Annie’s, Benton buildings before Aspen council again
Aspen, CO, Colorado
ASPEN – Monday’s Aspen City Council meeting will feature another discussion – as well as a public hearing – on a development proposal involving the Little Annie’s and Benton buildings in the 500 block of East Hyman Avenue.
The meeting is scheduled to begin at 5 p.m. in the basement of City Hall at 130 S. Galena St. Negotiations with the proposed developer, Aspen Core Ventures LLC, are last on the agenda and could run late into the evening.
In a 4-1 vote during a special meeting Feb. 6, council members approved the introduction of an ordinance that calls for preservation of the Little Annie’s structure, renovations to the Benton Building and construction of a new, three-story, mixed-use building on the nearby empty lot at the corner of East Hyman Avenue and South Hunter Street. Only Mayor Mick Ireland voted to oppose the introduction of the ordinance.
In exchange for restoring the Benton Building and not tearing down the Annie’s building – thereby preserving them under the city’s new AspenModern program – the owner-developer wants the city to approve plans that require less expensive mitigation for affordable housing required by the project. Aspen Core Ventures wants approval for two free-market residential units, one small and one large, in the new building, which would be a blend of retail, commercial and residential space.
Approval of an ordinance on first reading is not necessarily an indication that the council will support the ordinance when it comes up for final adoption. Typically, a proposal gets unanimous support at first reading as a simple courtesy to the applicant and to take the discussion to the next level.
Though discussions on the issue continue Monday, a vote for or against final adoption is not expected.
Little Annie’s restaurant, which opened in 1972, and the building in which it is housed are considered landmarks by some Aspenites, as is the Benton Building. Some observers cried foul last year when Aspen Core Ventures proposed to demolish the two buildings to make way for a new structure.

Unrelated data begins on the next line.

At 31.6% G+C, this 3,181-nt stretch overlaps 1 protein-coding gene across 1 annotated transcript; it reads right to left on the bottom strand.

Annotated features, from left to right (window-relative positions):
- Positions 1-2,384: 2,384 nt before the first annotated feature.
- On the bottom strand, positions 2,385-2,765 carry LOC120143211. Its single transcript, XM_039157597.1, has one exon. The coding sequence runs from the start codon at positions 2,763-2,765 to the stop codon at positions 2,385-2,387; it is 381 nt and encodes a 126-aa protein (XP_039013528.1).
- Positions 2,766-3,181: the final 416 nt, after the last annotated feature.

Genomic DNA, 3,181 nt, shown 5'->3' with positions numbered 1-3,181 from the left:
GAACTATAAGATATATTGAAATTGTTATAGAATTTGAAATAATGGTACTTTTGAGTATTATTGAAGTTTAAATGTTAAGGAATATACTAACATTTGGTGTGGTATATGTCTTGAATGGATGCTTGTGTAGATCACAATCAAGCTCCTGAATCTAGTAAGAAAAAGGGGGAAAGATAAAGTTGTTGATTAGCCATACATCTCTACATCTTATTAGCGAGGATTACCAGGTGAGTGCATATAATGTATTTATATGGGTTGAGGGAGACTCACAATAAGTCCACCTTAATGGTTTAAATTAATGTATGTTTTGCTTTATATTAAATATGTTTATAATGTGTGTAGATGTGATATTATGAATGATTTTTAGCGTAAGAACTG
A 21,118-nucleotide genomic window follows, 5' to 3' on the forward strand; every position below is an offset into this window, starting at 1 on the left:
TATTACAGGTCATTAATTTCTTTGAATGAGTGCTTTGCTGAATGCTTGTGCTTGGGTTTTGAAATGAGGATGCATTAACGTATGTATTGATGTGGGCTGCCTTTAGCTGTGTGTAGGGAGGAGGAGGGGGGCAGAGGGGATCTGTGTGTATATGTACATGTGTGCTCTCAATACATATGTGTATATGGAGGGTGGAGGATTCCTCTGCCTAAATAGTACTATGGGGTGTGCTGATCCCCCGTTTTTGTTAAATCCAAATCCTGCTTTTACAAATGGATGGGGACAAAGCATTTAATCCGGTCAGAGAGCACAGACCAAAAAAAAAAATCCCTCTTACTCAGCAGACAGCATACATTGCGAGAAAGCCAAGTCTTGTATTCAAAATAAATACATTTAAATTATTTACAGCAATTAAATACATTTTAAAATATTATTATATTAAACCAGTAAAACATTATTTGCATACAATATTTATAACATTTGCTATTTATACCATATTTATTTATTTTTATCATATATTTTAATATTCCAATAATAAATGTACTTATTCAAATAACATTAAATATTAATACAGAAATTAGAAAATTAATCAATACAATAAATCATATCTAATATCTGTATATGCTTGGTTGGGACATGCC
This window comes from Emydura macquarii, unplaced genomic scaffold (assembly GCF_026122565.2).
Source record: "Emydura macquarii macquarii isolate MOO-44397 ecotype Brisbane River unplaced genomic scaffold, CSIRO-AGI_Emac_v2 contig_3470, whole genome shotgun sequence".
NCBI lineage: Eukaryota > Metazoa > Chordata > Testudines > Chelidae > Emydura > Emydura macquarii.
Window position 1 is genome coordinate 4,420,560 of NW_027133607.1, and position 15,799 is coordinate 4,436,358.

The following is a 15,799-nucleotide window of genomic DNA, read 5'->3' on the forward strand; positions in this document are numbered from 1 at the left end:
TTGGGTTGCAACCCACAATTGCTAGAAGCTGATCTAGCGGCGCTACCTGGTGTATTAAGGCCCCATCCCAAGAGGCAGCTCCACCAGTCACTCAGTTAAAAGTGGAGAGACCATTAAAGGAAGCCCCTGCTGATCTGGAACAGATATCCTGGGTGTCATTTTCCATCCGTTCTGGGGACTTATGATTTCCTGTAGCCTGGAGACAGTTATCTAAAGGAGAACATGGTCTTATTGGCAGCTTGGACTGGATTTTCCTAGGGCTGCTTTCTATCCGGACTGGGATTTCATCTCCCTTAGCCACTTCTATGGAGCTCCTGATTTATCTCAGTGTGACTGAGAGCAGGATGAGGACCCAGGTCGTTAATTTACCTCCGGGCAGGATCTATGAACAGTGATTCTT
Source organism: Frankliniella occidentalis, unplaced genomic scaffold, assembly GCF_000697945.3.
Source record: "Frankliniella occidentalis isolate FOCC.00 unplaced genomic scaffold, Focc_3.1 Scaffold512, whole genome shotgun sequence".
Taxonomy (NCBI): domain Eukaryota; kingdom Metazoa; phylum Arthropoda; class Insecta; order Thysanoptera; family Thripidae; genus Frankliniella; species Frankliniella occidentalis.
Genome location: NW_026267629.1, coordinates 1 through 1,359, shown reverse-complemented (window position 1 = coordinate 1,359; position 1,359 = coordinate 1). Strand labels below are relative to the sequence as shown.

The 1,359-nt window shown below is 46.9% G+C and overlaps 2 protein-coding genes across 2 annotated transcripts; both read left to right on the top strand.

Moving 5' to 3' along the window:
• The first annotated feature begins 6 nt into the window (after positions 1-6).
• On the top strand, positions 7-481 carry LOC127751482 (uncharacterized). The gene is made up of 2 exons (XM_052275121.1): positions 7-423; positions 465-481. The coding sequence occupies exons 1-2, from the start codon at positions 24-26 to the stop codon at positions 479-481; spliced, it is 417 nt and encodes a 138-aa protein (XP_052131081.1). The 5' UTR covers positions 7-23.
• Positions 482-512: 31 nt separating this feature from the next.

Ireland said the city has not fully explored the question of whether the Annie’s building is historically significant and therefore worthy of concessions the city might give the developer in exchange for preserving the buildings.
Last year, the city’s Historic Preservation Commission deemed that the Benton Building, built in 1963 by the late architect-artist Thomas W. Benton, had historical value and should be preserved. It did not give the same vote of confidence to the significance of the Annie’s building.
The developer initially sought a waiver of affordable-housing mitigation requirements for 29 full-time employees. Under a new proposal, the number of employees who would be housed by the development has been recalculated to nine by city Community Development Department staff. The math involved in the reduction led Ireland to voice a few concerns at last week’s meeting.
Following recent negotiations with two council members and city staff, Aspen Core Ventures has agreed to provide one off-site residential unit to cover 1.75 full-time employees generated by the development and to pay a little more than $1 million as “cash in lieu” of providing other housing options for the equivalent of another 7.25 full-time employees generated by the project.
The developer previously planned a single, 7,500-square-foot, free-market penthouse for the top of the new building. That proposal has changed, and he’s now seeking two units that would total 8,950 square feet of floor area: a penthouse at 6,950 square feet and another unit on the second floor at 2,000 square feet.